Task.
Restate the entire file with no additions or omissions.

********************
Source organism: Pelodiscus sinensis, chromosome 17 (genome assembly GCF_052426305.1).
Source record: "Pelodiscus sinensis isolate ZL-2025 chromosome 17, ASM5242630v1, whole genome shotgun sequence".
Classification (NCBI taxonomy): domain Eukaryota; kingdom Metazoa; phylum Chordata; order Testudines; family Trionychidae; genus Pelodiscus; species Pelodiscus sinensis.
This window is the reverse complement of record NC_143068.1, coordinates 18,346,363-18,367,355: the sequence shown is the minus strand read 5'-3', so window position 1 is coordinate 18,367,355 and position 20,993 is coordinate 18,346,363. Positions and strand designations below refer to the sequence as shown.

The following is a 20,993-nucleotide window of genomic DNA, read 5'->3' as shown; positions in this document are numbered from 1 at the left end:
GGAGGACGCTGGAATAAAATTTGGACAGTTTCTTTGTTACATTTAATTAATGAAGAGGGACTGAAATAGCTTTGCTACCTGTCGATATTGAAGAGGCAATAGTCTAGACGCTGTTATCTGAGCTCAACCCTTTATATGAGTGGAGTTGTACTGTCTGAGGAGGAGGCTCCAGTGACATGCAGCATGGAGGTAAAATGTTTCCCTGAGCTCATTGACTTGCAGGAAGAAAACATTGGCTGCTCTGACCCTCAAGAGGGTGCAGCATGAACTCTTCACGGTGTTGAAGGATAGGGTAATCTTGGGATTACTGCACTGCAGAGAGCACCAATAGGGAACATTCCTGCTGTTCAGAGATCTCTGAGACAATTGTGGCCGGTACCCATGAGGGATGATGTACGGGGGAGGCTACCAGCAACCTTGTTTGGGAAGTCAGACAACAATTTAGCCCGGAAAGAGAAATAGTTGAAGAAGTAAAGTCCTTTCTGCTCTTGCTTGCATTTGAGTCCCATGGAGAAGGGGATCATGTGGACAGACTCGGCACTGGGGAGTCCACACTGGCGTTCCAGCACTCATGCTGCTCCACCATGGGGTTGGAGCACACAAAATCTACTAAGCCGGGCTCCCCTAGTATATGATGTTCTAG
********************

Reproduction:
Source organism: Pelodiscus sinensis, chromosome 17 (genome assembly GCF_052426305.1).
Source record: "Pelodiscus sinensis isolate ZL-2025 chromosome 17, ASM5242630v1, whole genome shotgun sequence".
Classification (NCBI taxonomy): domain Eukaryota; kingdom Metazoa; phylum Chordata; order Testudines; family Trionychidae; genus Pelodiscus; species Pelodiscus sinensis.
This window is the reverse complement of record NC_143068.1, coordinates 18,346,363-18,367,355: the sequence shown is the minus strand read 5'-3', so window position 1 is coordinate 18,367,355 and position 20,993 is coordinate 18,346,363. Positions and strand designations below refer to the sequence as shown.

The following is a 20,993-nucleotide window of genomic DNA, read 5'->3' as shown; positions in this document are numbered from 1 at the left end:
GGAGGACGCTGGAATAAAATTTGGACAGTTTCTTTGTTACATTTAATTAATGAAGAGGGACTGAAATAGCTTTGCTACCTGTCGATATTGAAGAGGCAATAGTCTAGACGCTGTTATCTGAGCTCAACCCTTTATATGAGTGGAGTTGTACTGTCTGAGGAGGAGGCTCCAGTGACATGCAGCATGGAGGTAAAATGTTTCCCTGAGCTCATTGACTTGCAGGAAGAAAACATTGGCTGCTCTGACCCTCAAGAGGGTGCAGCATGAACTCTTCACGGTGTTGAAGGATAGGGTAATCTTGGGATTACTGCACTGCAGAGAGCACCAATAGGGAACATTCCTGCTGTTCAGAGATCTCTGAGACAATTGTGGCCGGTACCCATGAGGGATGATGTACGGGGGAGGCTACCAGCAACCTTGTTTGGGAAGTCAGACAACAATTTAGCCCGGAAAGAGAAATAGTTGAAGAAGTAAAGTCCTTTCTGCTCTTGCTTGCATTTGAGTCCCATGGAGAAGGGGATCATGTGGACAGACTCGGCACTGGGGAGTCCACACTGGCGTTCCAGCACTCATGCTGCTCCACCATGGGGTTGGAGCACACAAAATCTACTAAGCCGGGCTCCCCTAGTATATGATGTTCTAG